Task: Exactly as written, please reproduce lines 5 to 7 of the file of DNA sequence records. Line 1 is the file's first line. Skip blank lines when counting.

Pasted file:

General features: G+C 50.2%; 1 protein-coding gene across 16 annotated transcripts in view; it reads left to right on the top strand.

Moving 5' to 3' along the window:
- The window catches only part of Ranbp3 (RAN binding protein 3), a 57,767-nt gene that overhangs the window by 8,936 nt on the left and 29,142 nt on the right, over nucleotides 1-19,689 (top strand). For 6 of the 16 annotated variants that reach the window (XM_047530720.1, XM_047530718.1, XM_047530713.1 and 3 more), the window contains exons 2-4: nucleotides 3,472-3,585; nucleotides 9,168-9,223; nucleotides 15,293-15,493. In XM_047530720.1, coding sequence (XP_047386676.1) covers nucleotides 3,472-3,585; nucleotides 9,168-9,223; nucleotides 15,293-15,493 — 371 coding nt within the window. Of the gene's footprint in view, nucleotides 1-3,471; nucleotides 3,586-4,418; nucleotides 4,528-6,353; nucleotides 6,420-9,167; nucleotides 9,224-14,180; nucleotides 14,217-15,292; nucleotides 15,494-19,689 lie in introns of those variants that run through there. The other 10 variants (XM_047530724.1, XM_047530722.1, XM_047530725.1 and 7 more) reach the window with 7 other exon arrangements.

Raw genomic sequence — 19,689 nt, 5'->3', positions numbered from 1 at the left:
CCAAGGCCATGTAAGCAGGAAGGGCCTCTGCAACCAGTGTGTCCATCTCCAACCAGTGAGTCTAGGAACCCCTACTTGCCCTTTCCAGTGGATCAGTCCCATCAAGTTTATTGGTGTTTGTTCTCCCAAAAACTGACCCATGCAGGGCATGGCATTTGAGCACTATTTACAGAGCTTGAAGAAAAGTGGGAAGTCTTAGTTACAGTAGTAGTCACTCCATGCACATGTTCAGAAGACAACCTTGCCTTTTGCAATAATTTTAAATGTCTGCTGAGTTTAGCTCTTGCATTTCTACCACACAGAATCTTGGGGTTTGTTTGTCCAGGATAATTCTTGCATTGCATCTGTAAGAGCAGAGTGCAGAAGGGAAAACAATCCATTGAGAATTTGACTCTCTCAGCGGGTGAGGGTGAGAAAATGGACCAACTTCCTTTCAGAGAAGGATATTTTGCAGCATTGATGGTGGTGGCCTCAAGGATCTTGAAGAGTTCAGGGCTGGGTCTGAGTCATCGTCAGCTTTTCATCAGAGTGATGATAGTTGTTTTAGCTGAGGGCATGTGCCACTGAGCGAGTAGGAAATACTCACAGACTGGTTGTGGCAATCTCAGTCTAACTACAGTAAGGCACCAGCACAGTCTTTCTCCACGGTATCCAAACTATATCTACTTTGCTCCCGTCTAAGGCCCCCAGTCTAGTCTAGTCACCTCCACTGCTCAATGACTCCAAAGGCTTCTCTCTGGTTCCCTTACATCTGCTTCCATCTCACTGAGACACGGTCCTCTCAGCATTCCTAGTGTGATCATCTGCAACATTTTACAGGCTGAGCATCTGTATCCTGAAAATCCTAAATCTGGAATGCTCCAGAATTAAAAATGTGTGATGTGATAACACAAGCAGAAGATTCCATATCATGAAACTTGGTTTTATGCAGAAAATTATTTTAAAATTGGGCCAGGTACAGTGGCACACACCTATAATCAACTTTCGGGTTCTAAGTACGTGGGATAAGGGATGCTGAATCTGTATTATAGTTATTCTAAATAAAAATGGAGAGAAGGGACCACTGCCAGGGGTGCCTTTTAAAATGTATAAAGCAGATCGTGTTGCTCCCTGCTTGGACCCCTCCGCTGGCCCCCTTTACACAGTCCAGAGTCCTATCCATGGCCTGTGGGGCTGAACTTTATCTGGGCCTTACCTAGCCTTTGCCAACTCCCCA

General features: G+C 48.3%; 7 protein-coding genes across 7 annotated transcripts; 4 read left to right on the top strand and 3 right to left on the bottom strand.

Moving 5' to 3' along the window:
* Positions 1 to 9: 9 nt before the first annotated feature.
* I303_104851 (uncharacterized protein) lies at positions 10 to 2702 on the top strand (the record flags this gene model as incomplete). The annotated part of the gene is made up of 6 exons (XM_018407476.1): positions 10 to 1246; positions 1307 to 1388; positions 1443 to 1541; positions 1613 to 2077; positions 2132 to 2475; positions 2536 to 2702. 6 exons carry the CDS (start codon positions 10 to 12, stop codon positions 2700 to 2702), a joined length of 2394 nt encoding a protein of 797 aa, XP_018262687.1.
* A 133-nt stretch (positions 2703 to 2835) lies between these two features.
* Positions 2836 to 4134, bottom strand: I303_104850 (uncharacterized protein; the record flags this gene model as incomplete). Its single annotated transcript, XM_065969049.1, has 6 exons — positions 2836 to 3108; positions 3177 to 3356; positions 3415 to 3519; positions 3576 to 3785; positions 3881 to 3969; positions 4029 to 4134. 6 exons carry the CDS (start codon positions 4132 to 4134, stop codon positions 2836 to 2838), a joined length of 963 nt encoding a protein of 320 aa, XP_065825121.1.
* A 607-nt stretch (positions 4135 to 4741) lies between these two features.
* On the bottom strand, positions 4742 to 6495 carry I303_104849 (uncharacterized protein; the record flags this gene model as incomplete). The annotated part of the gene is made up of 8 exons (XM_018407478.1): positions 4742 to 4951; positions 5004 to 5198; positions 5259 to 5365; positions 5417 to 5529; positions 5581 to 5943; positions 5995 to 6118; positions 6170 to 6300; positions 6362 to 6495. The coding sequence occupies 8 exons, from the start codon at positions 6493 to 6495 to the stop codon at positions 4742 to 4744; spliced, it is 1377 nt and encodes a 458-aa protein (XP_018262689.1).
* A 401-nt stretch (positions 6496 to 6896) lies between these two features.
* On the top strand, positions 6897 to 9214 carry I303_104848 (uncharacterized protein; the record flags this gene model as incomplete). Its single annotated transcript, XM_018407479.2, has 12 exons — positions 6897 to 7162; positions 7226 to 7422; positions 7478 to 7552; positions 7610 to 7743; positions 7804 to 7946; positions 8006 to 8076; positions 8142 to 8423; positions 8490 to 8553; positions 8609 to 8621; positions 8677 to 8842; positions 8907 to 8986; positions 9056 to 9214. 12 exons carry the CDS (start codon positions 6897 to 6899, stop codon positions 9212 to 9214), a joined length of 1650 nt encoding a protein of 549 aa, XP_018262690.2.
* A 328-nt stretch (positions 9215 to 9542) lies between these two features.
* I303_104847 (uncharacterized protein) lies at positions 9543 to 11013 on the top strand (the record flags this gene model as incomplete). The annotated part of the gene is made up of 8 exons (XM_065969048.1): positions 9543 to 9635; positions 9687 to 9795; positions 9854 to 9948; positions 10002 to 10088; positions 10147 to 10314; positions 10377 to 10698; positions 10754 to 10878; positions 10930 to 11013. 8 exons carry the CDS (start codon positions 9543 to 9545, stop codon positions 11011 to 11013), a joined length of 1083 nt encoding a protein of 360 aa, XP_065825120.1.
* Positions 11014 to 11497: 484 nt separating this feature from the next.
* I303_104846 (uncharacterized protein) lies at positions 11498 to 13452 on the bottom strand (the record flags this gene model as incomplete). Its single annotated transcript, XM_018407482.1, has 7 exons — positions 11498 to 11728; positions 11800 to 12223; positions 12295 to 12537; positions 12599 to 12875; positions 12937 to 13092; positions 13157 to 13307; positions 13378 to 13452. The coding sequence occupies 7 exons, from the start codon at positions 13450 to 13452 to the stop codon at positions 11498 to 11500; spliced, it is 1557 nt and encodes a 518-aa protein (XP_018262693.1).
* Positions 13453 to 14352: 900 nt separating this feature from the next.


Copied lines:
CCAAGGCCATGTAAGCAGGAAGGGCCTCTGCAACCAGTGTGTCCATCTCCAACCAGTGAGTCTAGGAACCCCTACTTGCCCTTTCCAGTGGATCAGTCCCATCAAGTTTATTGGTGTTTGTTCTCCCAAAAACTGACCCATGCAGGGCATGGCATTTGAGCACTATTTACAGAGCTTGAAGAAAAGTGGGAAGTCTTAGTTACAGTAGTAGTCACTCCATGCACATGTTCAGAAGACAACCTTGCCTTTTGCAATAATTTTAAATGTCTGCTGAGTTTAGCTCTTGCATTTCTACCACACAGAATCTTGGGGTTTGTTTGTCCAGGATAATTCTTGCATTGCATCTGTAAGAGCAGAGTGCAGAAGGGAAAACAATCCATTGAGAATTTGACTCTCTCAGCGGGTGAGGGTGAGAAAATGGACCAACTTCCTTTCAGAGAAGGATATTTTGCAGCATTGATGGTGGTGGCCTCAAGGATCTTGAAGAGTTCAGGGCTGGGTCTGAGTCATCGTCAGCTTTTCATCAGAGTGATGATAGTTGTTTTAGCTGAGGGCATGTGCCACTGAGCGAGTAGGAAATACTCACAGACTGGTTGTGGCAATCTCAGTCTAACTACAGTAAGGCACCAGCACAGTCTTTCTCCACGGTATCCAAACTATATCTACTTTGCTCCCGTCTAAGGCCCCCAGTCTAGTCTAGTCACCTCCACTGCTCAATGACTCCAAAGGCTTCTCTCTGGTTCCCTTACATCTGCTTCCATCTCACTGAGACACGGTCCTCTCAGCATTCCTAGTGTGATCATCTGCAACATTTTACAGGCTGAGCATCTGTATCCTGAAAATCCTAAATCTGGAATGCTCCAGAATTAAAAATGTGTGATGTGATAACACAAGCAGAAGATTCCATATCATGAAACTTGGTTTTATGCAGAAAATTATTTTAAAATTGGGCCAGGTACAGTGGCACACACCTATAATCAACTTTCGGGTTCTAAGTACGTGGGATAAGGGATGCTGAATCTGTATTATAGTTATTCTAAATAAAAATGGAGAGAAGGGACCACTGCCAGGGGTGCCTTTTAAAATGTATAAAGCAGATCGTGTTGCTCCCTGCTTGGACCCCTCCGCTGGCCCCCTTTACACAGTCCAGAGTCCTATCCATGGCCTGTGGGGCTGAACTTTATCTGGGCCTTACCTAGCCTTTGCCAACTCCCCA

General features: G+C 48.3%; 7 protein-coding genes across 7 annotated transcripts; 4 read left to right on the top strand and 3 right to left on the bottom strand.

Moving 5' to 3' along the window: